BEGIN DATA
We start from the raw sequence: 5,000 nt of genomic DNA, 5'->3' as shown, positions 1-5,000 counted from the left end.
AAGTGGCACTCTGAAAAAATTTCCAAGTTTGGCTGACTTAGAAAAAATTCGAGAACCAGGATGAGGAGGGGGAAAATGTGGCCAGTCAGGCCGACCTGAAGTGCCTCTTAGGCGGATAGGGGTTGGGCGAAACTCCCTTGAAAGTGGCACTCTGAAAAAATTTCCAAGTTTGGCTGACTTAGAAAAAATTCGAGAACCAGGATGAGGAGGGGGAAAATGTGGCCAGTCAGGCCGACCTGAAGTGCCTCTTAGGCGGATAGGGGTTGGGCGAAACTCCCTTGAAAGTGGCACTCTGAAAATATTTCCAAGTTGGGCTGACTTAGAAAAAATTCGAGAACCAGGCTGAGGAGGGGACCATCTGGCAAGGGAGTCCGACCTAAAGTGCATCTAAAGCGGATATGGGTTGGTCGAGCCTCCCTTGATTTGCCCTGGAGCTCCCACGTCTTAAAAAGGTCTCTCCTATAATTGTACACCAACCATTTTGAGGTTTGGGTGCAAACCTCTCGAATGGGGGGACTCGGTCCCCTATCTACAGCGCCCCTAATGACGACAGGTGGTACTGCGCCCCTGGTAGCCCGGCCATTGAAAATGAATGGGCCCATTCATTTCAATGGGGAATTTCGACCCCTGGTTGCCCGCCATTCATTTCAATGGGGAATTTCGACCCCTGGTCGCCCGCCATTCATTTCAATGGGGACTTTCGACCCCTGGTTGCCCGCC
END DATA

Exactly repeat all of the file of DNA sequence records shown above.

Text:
We start from the raw sequence: 5,000 nt of genomic DNA, 5'->3' as shown, positions 1-5,000 counted from the left end.
AAGTGGCACTCTGAAAAAATTTCCAAGTTTGGCTGACTTAGAAAAAATTCGAGAACCAGGATGAGGAGGGGGAAAATGTGGCCAGTCAGGCCGACCTGAAGTGCCTCTTAGGCGGATAGGGGTTGGGCGAAACTCCCTTGAAAGTGGCACTCTGAAAAAATTTCCAAGTTTGGCTGACTTAGAAAAAATTCGAGAACCAGGATGAGGAGGGGGAAAATGTGGCCAGTCAGGCCGACCTGAAGTGCCTCTTAGGCGGATAGGGGTTGGGCGAAACTCCCTTGAAAGTGGCACTCTGAAAATATTTCCAAGTTGGGCTGACTTAGAAAAAATTCGAGAACCAGGCTGAGGAGGGGACCATCTGGCAAGGGAGTCCGACCTAAAGTGCATCTAAAGCGGATATGGGTTGGTCGAGCCTCCCTTGATTTGCCCTGGAGCTCCCACGTCTTAAAAAGGTCTCTCCTATAATTGTACACCAACCATTTTGAGGTTTGGGTGCAAACCTCTCGAATGGGGGGACTCGGTCCCCTATCTACAGCGCCCCTAATGACGACAGGTGGTACTGCGCCCCTGGTAGCCCGGCCATTGAAAATGAATGGGCCCATTCATTTCAATGGGGAATTTCGACCCCTGGTTGCCCGCCATTCATTTCAATGGGGAATTTCGACCCCTGGTCGCCCGCCATTCATTTCAATGGGGACTTTCGACCCCTGGTTGCCCGCC